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RE: [PBML] Keeping leading zeros

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  • Eric Thibodeau
    Here seems to be a cleaner way to do this: printf( %010d ,$num); ... Eric Thibodeau ... From: Mike Payne [mailto:theseus@telocity.com] Sent: Friday, March 30,
    Message 1 of 11 , Mar 30, 2001
      Here seems to be a cleaner way to do this:

      printf("%010d",$num);

      :oP

      Eric Thibodeau

      -----Original Message-----
      From: Mike Payne [mailto:theseus@...]
      Sent: Friday, March 30, 2001 11:36 AM
      To: perl-beginner@yahoogroups.com
      Subject: RE: [PBML] Keeping leading zeros


      You could do it with a series of if statements, although I'm sure someone
      will come up with a more efficient way...

      if ($num < 1000000000) { $num = "0" . $num; }
      if ($num < 100000000) { $num = "0" . $num; }
      if ($num < 10000000) { $num = "0" . $num; }

      etc...

      Not tested, but I've seen code like this work in counter scripts, you could
      download Matt's counter to see it.

      -Mike


      -----Original Message-----
      From: Denny Malloy [mailto:denny.malloy@...]
      Sent: Friday, March 30, 2001 11:25 AM
      To: perl-beginner@yahoogroups.com
      Subject: [PBML] Keeping leading zeros


      Hi,

      I have a slight problem. I need to append a continuous sequence number to
      each line of a file.

      The sequence number must be 10 byes long and start out at 1.
      So my first sequence is "0000000001". My problem is when I add 1 to it I
      get "2" not "0000000002". I need to know how to keep the leading zeros. I
      got around this for now by adding 1 to "10000000001" them cutting off the
      first "1" with substr before appending to the line. Is there an easier way?

      Thanks:)

      Denny Malloy





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    • Mike Payne
      I checked out the perldoc for printf, but it doesn t show what the actual formats have to be? Like you used %010d, how did you come up with that formula? I
      Message 2 of 11 , Mar 30, 2001
        I checked out the perldoc for printf, but it doesn't show what the actual
        formats have to be? Like you used %010d, how did you come up with that
        formula? I didn't see it anywhere in the documentation.

        -Mike


        -----Original Message-----
        From: jandrew [mailto:jandrew]On Behalf Of Andrew Johnson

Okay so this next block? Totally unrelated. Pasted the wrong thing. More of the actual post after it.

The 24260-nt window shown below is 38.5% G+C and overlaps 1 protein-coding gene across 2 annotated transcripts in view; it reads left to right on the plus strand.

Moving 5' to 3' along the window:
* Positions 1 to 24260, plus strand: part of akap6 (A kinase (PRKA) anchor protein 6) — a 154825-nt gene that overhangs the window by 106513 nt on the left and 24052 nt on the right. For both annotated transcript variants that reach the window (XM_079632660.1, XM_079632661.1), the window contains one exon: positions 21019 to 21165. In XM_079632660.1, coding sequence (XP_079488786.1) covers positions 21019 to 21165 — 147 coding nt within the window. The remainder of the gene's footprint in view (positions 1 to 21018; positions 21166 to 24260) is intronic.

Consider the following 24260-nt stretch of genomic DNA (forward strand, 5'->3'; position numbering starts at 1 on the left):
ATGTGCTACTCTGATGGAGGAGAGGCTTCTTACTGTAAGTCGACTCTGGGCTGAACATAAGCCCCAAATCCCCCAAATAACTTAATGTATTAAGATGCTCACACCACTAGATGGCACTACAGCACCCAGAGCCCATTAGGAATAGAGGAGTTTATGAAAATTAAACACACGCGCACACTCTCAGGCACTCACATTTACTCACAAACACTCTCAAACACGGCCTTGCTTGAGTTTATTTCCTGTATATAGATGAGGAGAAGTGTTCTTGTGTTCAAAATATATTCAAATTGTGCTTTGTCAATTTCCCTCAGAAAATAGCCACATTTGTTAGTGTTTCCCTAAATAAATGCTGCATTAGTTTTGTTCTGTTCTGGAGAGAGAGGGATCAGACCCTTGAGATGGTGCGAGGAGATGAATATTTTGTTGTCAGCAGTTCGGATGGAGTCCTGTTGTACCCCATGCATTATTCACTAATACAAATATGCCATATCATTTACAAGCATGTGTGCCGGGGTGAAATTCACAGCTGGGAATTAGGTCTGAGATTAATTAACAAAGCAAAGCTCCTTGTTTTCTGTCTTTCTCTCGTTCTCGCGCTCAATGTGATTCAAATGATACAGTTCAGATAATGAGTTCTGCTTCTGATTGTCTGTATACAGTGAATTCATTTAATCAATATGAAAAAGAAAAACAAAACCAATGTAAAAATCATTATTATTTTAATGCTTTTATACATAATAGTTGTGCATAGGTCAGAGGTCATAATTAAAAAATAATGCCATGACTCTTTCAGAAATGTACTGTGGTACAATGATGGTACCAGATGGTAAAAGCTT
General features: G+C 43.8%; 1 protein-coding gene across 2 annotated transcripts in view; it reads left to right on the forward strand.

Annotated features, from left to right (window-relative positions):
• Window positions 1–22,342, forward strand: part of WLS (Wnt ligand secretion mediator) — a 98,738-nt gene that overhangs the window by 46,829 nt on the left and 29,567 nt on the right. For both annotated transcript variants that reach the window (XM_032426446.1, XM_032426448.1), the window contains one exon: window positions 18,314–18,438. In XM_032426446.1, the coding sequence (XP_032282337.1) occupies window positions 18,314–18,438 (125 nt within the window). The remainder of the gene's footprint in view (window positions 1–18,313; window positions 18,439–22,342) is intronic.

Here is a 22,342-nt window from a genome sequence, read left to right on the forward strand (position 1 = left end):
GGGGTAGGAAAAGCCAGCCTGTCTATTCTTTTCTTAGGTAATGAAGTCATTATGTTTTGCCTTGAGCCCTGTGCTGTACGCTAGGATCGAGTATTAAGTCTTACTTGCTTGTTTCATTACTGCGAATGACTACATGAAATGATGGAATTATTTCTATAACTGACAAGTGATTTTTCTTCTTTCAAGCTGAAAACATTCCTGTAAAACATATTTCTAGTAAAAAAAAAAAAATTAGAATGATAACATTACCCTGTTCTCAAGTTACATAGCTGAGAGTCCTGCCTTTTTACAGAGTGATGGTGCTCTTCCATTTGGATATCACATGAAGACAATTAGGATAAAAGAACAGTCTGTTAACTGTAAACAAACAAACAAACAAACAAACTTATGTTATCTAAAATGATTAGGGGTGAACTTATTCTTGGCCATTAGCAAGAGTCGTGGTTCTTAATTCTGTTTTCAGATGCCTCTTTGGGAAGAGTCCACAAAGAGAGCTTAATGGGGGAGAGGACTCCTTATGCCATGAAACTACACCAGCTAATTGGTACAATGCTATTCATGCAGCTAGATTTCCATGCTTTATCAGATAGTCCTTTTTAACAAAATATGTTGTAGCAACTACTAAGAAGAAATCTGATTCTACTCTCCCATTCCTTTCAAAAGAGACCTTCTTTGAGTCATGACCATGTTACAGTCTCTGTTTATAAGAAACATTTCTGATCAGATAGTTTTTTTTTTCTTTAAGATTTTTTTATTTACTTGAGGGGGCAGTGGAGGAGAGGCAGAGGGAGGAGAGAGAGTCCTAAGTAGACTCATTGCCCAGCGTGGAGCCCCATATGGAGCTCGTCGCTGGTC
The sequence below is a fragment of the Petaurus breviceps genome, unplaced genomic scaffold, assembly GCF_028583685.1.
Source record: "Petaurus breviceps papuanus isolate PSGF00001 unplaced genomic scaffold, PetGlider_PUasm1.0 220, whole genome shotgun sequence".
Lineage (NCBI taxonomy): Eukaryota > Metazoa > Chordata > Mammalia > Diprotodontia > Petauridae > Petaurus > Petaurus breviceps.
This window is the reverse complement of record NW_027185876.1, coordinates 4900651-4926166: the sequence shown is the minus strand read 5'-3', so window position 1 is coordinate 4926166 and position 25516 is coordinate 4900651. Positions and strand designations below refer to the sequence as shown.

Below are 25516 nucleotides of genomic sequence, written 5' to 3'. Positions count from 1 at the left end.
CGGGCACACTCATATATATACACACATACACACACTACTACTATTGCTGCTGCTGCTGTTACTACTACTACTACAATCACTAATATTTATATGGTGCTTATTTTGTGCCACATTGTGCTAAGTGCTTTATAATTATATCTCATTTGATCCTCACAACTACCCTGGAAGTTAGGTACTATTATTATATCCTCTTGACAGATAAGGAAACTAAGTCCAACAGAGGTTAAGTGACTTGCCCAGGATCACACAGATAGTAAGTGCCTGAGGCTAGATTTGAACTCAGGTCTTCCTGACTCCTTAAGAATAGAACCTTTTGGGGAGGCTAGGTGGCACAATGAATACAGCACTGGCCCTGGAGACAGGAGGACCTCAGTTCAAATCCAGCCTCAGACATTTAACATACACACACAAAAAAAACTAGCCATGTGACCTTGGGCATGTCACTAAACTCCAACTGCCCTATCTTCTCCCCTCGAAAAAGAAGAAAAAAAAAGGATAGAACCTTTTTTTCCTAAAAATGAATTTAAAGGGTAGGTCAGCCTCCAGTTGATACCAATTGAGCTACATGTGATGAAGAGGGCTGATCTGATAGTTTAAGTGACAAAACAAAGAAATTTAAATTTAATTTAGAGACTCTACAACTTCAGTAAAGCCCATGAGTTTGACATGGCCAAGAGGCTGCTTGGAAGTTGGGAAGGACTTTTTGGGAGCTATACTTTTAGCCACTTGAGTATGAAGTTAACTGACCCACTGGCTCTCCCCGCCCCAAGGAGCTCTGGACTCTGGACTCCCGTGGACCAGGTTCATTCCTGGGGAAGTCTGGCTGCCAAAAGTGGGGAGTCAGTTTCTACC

Sent: Friday, March 30, 2001 11:57 AM
        To: perl-beginner@yahoogroups.com
        Subject: Re: [PBML] Keeping leading zeros



        The sprintf() or printf() are designed for this kind of thing:

        for my $i (1 .. 10) {
        printf("%010d\n", $i);
        }

        Use sprintf() in the same way but when you want to store it
        in a variable for later use:

        my $i = sprintf("%010d", 2137);
        print $i;

        See:
        perldoc -f sprintf
        perldoc -f printf

        for further info.

        regards,
        andrew


        --
        Andrew L. Johnson http://members.home.net/andrew-johnson/
        The generation of random numbers is too
        important to be left to chance.




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      • Andrew Johnson
        ... Check out perldoc -f sprintf it has all the format codes (which are the same between printf and sprintf). andrew -- Andrew L. Johnson
        Message 3 of 11 , Mar 30, 2001
          > I checked out the perldoc for printf, but it doesn't show what the
          > actual formats have to be? Like you used %010d, how did you come up
          > with that formula? I didn't see it anywhere in the documentation.

          Check out

          perldoc -f sprintf

          it has all the format codes (which are the same between printf and
          sprintf).

          andrew

          --
          Andrew L. Johnson http://members.home.net/andrew-johnson/
          Some people, when confronted with a problem, think 'I know,
          I'll use regular expressions.' Now they have two problems.
          -- Jamie Zawinski, on comp.lang.emacs
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